Gifted and nongifted children aged 4, 6, and 9 years were asked to describe two different drawings. Following the description, each drawing was covered by a screen that allowed only a small, unidentifiable portion to be seen. The child was asked to hypothesize how a friend who had not seen the complete drawing would describe the partial drawing. An answer that was not related to the actual drawing indicated perspective taking ability, whereas an answer describing the actual drawing indicated an egocentric response. A third category, incorrect perspective taking, was assigned when a child gave a response that, while not egocentric, was not clearly perspective taking; e.g., “I don’t know” or an answer totally unrelated to what could be seen.
An age effect was found such that the older the child, the better the performance. A gifted effect was found such that gifted children performed better than their average chronological age peers and more equal to their older mental age peers. In addition, incorrect perspective taking was especially important in young children. The number of egocentric responses did not differ between gifted and nongifted 3½ to 4½year olds. However, gifted 3½ to 4½ year olds made fewer incorrect perspective taking responses and showed more correct perspective taking than nongifted. These data suggest that, as perspective taking ability is developing, the difference between gifted and nongifted children is not seen in the amount of egocentrism but in the number of perspective taking errors that are made.
We assessed the development of myelination in a group of children who received MRI examination for clinical reasons. We found a clear relation between age and quantitative changes in myelination in the frontal lobes. Self-awareness in these children also was evaluated. Future projects include the analysis of these data in order to investigate the relation between myelination and the development of self-awareness.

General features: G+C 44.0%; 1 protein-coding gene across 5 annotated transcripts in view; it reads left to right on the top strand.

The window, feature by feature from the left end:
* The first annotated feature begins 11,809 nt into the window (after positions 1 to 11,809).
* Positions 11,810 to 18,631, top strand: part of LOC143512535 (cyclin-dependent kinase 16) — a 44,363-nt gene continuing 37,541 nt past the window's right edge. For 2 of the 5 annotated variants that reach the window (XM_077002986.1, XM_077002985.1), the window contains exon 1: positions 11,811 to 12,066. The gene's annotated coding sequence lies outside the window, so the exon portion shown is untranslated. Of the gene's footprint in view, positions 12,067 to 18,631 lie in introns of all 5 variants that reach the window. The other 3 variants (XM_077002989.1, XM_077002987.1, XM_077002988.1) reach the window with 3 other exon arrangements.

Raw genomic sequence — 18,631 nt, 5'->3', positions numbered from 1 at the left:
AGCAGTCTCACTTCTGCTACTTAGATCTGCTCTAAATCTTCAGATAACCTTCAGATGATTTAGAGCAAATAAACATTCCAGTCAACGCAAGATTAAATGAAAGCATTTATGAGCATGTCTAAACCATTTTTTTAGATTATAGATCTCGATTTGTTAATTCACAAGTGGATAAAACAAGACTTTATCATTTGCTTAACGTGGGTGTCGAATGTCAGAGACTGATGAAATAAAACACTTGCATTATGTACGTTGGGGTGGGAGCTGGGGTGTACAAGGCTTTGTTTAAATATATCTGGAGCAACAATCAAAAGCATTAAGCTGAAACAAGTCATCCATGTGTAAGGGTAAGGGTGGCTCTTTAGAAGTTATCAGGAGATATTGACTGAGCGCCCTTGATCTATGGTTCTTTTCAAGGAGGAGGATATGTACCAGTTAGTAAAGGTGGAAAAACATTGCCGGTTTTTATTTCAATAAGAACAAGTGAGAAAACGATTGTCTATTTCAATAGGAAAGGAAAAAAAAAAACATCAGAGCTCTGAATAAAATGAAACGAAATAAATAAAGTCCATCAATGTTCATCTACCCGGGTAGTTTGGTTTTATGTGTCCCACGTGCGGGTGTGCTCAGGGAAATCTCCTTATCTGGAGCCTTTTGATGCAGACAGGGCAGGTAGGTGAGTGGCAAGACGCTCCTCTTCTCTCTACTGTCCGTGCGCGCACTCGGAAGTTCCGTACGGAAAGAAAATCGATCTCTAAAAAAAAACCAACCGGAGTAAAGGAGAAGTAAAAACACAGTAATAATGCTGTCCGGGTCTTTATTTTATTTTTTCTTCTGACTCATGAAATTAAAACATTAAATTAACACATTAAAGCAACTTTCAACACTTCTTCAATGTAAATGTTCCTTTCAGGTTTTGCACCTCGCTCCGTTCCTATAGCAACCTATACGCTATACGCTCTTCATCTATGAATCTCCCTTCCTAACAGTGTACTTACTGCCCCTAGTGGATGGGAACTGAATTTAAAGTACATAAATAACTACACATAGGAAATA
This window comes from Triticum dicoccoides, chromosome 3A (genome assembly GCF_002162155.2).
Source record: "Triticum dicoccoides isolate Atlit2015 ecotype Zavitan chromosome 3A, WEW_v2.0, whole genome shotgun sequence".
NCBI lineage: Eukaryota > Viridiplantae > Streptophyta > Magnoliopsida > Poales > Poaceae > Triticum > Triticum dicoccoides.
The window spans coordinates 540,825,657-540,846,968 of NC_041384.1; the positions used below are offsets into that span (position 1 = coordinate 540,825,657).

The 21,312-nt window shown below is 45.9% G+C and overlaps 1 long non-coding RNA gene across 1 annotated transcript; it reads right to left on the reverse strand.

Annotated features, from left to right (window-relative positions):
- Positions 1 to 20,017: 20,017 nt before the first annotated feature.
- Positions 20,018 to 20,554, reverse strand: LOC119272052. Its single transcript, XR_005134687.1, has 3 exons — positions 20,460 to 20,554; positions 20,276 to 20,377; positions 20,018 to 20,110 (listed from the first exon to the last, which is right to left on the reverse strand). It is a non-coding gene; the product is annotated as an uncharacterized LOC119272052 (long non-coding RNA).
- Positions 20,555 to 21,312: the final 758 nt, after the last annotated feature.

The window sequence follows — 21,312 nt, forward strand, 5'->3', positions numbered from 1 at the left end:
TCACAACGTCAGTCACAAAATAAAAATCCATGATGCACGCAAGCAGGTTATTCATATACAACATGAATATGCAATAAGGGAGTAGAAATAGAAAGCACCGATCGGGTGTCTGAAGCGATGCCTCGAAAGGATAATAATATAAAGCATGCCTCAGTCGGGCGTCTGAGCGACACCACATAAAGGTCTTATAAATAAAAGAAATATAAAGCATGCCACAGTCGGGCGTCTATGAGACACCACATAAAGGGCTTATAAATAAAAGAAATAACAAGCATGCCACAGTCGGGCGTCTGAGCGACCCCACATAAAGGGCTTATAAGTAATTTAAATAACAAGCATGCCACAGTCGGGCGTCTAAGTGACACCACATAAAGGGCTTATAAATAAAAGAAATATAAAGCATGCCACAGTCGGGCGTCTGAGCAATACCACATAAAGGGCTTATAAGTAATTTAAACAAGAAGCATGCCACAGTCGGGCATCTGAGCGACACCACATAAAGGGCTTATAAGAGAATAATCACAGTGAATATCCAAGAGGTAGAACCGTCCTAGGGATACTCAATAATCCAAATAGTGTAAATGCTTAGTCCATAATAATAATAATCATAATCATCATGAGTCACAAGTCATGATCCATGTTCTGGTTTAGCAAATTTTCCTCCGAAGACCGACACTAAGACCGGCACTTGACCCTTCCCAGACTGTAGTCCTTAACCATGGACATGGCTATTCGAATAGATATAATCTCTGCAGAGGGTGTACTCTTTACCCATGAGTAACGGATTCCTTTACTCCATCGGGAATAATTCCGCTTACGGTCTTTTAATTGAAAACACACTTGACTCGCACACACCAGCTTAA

Brain Function and Name Recognition
We were interested in knowing if the brain activation patterns are different when hearing one's own name compared to hearing the names of others. In one study, adults listened to a series of names, including their own, while functional magnetic resonance images (fMRI) was performed. Brain regions activated during other's name conditions were the left and right superior temporal gyri, left and right medial temporal gyri, middle frontal gyrus, and the left and right inferior parietal lobe. Of special interest is the finding that the activation levels were higher in the same areas for each participant when hearing his own name than when hearing the alternate names. Unique areas of increased activation for one's own name were right inferior frontal gyrus, left and right occipital gyri, and Brodmann's area 40. Several areas of language processing were activated along with visual areas when hearing one's own name.
The adults indicated that their own name was associated with the concept of self and showed variations in their preferences for names. For example, one participant had no preference for any name, while three participants had preferences for two names, including their own. However, differences in preference did not account for differences in activation in fMRI. Based on the fMRI findings, there are specific regions of the brain involved in auditory self-recognition.
Factors such as family conflict and intellectual environment are being used to predict school behavior and achievement from first grade through the senior year in high school. This is being done through video recordings of parent-child interaction and family relationships, as well as ratings of family teaching skills.
Young children are socialized within the family and parents serve as the child's first evaluators. Work with older children suggests that girls learn to attribute failure to lack of ability--an uncontrollable factor, while boys attribute failure to lack of effort--a controllable factor. This project explores the early roots of these sex differences in cognitive style by observing parents' feedback to children concerning children's play and problem-solving behavior.
Learning to control and to manipulate social events and objects occurs from the earliest months of life. The Institute has conducted studies documenting developmental trends in such learning between two and eight months of age. Currently we are interested in how such learning is related to infants' generalized notions of control and memory. We are continuing to explore how early learning is related to concurrent socialization and later motivational styles.